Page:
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An Experiential Outlier: Five Pitfalls (part 2)


With a strong correlation between mission results and fulfillment of the 10,000 hour rule, the reality begs the question, “Why does the correlation not hold true in all cases?”  Five reasons are given in the previous post. Unpacking each a little may prove helpful. Throughout the following, it relates to a cross-cultural mission context. Additionally, all of this also relates to missional communities in the U.S. or other settings.

Moral (spiritual) failure – moral failure is commonly understood as someone being disqualified for sexual or lifestyle behaviors that are inconsistent with a mission organization’s interpretation of Scripture. Combined with this, there are times when people are choked out by the cares of this world, the difficulties of their context, etc. An event or just a stretch of time in a different context causes some to rethink their beliefs. This area covers a vast range of issues, all of which are real. This category entombs too many making them leave a mission field literally or figuratively. The individual who has put in their 10,000 hours but is struggling in this area will be unlikely to see meaningful results.

Living out or seeking to promote an ethnocentric worldview – when the bearer of the good news views the place and/or time where they came from as intrinsically better than the place and/or time where they land there are difficulties ahead. The ideal disciples and churches for the ethnocentric M will look like the place and/or time that is utterly foreign to their new context. This will limit result potential even after passing the normal time prescribed for a level of mastery.

Not investing in nationals – this category fits in many ways with the previous item in that it stems from an ethnocentric perspective. In a foreign missionary context where there are other foreign missionaries, it can be a struggle to not place primary emphasis or more on relating to other missionaries. Chances are, however, that these missionaries are already disciples of Christ. It seems to me that there are limited returns in discipling the discipled. Another challenge in this area can be relating primarily to expats that are on assignment with an embassy, international non-profit, or work assignment. A third challenge in this area includes working with nationals that are not the peoples to which one is seeking to minister. If an individual’s goal is to impact Swedes living in Stockholm, it may not be a success to have a Bible study with a Cambodian guy and Chinese lady. The person / missional community praying and working for success as they pursue their 10,000 hour level of proficiency will be honest in their evaluations and objectives or minimize their potential level of mastery that comes with experience.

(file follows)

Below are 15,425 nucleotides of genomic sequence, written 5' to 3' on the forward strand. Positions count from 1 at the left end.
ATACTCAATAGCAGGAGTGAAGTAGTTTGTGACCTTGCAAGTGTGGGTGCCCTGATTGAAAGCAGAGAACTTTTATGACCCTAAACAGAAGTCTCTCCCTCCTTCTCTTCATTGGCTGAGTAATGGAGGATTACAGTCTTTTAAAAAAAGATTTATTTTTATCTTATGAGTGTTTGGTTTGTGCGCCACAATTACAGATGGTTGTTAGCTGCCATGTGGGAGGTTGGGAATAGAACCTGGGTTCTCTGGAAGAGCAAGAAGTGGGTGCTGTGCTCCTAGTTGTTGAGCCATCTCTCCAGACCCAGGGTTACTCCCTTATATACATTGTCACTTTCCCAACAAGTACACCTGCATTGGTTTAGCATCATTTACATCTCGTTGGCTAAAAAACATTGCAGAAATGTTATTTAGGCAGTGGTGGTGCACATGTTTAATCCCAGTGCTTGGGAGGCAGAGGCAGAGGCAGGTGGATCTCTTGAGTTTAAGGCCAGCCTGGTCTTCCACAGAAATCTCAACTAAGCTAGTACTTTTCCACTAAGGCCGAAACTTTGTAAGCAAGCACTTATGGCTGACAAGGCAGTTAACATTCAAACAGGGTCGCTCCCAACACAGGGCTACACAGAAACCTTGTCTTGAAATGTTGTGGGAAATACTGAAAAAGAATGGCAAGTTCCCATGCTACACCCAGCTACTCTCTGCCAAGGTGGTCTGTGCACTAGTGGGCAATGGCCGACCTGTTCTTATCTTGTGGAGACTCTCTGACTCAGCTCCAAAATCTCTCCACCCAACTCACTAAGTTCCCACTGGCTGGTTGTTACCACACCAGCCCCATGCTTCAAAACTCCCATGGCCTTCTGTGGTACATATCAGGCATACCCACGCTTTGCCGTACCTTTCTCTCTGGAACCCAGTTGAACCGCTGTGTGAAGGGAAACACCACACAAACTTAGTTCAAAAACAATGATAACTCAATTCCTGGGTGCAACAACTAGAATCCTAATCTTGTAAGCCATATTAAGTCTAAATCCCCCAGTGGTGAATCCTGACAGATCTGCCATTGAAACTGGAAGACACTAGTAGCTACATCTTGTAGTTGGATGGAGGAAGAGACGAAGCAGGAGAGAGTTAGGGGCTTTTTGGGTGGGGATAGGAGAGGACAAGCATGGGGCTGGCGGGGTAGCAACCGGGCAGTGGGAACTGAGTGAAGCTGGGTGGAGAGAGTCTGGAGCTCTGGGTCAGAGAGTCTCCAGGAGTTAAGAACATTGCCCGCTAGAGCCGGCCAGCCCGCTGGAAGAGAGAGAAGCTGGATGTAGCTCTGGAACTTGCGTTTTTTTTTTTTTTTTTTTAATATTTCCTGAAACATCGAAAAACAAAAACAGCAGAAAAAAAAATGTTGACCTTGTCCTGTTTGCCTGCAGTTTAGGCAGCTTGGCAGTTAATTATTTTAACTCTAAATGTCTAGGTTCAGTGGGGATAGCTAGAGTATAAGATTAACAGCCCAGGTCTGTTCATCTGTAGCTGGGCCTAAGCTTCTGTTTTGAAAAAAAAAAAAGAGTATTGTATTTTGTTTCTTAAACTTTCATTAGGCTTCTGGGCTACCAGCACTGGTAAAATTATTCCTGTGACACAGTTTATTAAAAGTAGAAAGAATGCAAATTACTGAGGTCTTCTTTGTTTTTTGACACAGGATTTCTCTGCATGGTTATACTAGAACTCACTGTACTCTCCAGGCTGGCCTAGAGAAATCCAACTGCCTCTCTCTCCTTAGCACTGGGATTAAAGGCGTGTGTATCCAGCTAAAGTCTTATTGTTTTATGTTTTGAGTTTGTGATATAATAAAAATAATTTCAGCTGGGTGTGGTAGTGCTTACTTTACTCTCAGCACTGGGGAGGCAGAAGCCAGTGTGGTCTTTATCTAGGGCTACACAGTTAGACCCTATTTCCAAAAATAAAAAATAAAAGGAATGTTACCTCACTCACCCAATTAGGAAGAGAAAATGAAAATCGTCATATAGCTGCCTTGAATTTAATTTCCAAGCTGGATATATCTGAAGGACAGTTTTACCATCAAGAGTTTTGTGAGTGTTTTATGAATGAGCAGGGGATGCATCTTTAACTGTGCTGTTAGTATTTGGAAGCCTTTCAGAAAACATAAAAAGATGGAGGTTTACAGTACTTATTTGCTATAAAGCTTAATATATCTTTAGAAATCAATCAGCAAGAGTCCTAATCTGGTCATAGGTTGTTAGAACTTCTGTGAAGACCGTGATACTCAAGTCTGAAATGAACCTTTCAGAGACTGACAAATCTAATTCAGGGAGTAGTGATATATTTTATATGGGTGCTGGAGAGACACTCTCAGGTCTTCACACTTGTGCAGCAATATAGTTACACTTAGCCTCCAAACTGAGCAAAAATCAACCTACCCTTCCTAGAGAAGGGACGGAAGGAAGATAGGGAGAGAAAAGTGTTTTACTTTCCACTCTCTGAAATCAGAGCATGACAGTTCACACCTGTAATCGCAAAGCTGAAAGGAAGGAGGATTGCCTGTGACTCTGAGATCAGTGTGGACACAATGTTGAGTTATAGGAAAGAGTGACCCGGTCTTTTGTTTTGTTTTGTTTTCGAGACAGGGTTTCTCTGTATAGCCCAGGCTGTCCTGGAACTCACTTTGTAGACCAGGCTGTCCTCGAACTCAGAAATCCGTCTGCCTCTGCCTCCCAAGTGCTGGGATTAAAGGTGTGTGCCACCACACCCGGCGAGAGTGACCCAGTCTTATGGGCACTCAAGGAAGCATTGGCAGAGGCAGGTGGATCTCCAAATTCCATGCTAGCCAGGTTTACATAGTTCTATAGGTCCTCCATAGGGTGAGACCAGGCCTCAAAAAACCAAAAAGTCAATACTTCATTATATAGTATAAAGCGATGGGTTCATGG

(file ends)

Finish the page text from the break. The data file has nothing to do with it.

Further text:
Not pursuing relationships with either non-believers or with nationals that are heavily involved in the lives of non-believers – this happens too often in supposed missional endeavors. Most readers that have been involved in the evangelical church for some time have probably been in a situation before where the informal question is asked how many non-believing friends each member has. It is too easy for us to get so involved in the church that we don’t have time for those that Christ came to plant the church in the first place. So the next jump is that if we are not going to work with lost people at least we will work with believers that are going to work with lost people. (I think there are some challenges with this line of thinking, but that’s not the purpose of today’s post.) If we are going to pursue this path, then integrity requires that we do due diligence to find that the disciples we are discipling are reaching the lost. If not, a 10,000 hour investment will not have a meaningful impact on that individual’s / missional community’s level of proficiency or mastery of being missional.

Placing emphasis on supervisory responsibilities – reaching the 10,000 hours of proficiency in supervising missional endeavors is well and fine, but it is not a guarantee that the same level of mastery has been reached at doing missional activities. Ideally supervisors will have done mission in the same context in which they are supervising. However, when this is not the case, it will be helpful for the supervisor to be an encourager that is mindful and honest about his or her limitations.

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  1. Grady Bauer says: